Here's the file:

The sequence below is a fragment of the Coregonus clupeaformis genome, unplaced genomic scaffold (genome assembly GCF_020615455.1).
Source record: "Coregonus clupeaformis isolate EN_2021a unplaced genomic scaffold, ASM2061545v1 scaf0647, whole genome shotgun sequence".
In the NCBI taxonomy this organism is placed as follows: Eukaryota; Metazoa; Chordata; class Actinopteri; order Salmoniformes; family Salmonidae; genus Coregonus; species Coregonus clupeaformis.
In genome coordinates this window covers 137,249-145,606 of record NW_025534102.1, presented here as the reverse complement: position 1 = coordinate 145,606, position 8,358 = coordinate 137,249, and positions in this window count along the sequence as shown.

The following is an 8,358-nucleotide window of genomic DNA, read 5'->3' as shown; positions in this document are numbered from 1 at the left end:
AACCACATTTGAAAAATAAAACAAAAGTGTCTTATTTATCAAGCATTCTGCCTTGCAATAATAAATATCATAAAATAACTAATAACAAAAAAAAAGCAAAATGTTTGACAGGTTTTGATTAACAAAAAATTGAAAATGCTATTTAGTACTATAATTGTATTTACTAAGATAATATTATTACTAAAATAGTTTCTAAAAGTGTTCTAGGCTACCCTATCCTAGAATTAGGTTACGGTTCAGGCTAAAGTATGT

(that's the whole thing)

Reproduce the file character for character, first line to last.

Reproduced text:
The sequence below is a fragment of the Coregonus clupeaformis genome, unplaced genomic scaffold (genome assembly GCF_020615455.1).
Source record: "Coregonus clupeaformis isolate EN_2021a unplaced genomic scaffold, ASM2061545v1 scaf0647, whole genome shotgun sequence".
In the NCBI taxonomy this organism is placed as follows: Eukaryota; Metazoa; Chordata; class Actinopteri; order Salmoniformes; family Salmonidae; genus Coregonus; species Coregonus clupeaformis.
In genome coordinates this window covers 137,249-145,606 of record NW_025534102.1, presented here as the reverse complement: position 1 = coordinate 145,606, position 8,358 = coordinate 137,249, and positions in this window count along the sequence as shown.

The following is an 8,358-nucleotide window of genomic DNA, read 5'->3' as shown; positions in this document are numbered from 1 at the left end:
AACCACATTTGAAAAATAAAACAAAAGTGTCTTATTTATCAAGCATTCTGCCTTGCAATAATAAATATCATAAAATAACTAATAACAAAAAAAAAGCAAAATGTTTGACAGGTTTTGATTAACAAAAAATTGAAAATGCTATTTAGTACTATAATTGTATTTACTAAGATAATATTATTACTAAAATAGTTTCTAAAAGTGTTCTAGGCTACCCTATCCTAGAATTAGGTTACGGTTCAGGCTAAAGTATGT